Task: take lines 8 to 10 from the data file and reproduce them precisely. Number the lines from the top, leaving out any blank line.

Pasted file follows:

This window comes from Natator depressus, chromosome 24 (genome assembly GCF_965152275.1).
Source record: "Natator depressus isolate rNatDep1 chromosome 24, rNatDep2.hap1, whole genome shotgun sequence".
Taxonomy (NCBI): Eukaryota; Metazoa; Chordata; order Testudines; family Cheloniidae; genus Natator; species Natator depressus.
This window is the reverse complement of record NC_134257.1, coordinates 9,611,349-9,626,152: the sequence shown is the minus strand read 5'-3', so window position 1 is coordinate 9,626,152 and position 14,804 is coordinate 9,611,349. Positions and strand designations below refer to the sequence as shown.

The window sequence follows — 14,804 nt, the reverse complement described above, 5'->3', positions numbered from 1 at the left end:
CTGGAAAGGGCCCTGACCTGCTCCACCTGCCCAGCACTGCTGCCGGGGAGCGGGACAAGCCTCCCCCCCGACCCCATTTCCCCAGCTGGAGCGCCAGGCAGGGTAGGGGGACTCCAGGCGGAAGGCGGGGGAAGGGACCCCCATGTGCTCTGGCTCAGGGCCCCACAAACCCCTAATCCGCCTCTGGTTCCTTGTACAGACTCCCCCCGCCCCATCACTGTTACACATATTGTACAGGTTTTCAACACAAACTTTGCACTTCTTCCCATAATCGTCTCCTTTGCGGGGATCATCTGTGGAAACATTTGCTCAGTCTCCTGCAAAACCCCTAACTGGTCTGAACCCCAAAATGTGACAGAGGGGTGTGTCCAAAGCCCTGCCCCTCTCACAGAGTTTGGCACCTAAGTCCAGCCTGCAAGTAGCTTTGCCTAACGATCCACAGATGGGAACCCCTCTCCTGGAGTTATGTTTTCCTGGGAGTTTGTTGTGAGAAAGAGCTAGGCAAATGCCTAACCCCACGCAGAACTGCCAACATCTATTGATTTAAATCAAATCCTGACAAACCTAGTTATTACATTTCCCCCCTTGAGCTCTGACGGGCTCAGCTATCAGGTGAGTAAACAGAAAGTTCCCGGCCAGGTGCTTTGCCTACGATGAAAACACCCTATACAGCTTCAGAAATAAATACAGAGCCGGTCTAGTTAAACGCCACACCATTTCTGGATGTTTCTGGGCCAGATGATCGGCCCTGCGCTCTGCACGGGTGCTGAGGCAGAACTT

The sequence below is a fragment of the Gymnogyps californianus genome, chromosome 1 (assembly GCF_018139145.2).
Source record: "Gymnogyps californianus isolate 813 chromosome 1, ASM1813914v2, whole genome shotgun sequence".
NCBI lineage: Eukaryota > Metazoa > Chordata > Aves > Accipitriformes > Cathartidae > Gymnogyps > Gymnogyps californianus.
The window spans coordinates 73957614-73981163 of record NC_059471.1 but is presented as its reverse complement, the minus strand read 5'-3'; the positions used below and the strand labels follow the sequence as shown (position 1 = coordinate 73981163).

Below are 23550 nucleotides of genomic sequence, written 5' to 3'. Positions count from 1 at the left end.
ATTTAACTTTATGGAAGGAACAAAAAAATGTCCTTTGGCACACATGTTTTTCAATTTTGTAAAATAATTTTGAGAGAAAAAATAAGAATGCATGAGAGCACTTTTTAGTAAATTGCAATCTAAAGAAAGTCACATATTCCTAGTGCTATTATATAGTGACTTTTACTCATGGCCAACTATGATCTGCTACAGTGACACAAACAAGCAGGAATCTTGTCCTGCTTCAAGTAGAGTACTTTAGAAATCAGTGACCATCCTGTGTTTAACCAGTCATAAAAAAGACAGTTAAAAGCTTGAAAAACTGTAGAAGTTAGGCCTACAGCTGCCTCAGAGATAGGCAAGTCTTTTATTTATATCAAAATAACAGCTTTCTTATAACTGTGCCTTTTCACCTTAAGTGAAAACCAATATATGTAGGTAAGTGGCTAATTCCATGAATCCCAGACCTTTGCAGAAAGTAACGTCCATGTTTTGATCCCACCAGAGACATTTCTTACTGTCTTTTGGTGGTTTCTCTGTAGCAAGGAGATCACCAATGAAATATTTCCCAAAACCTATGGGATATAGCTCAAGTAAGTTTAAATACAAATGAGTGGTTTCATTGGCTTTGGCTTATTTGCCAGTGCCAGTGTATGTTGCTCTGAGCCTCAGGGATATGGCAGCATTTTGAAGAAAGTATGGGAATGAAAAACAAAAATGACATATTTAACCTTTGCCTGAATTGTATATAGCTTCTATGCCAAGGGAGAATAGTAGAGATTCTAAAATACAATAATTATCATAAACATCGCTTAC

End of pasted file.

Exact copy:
Source record: "Gymnogyps californianus isolate 813 chromosome 1, ASM1813914v2, whole genome shotgun sequence".
NCBI lineage: Eukaryota > Metazoa > Chordata > Aves > Accipitriformes > Cathartidae > Gymnogyps > Gymnogyps californianus.
The window spans coordinates 73957614-73981163 of record NC_059471.1 but is presented as its reverse complement, the minus strand read 5'-3'; the positions used below and the strand labels follow the sequence as shown (position 1 = coordinate 73981163).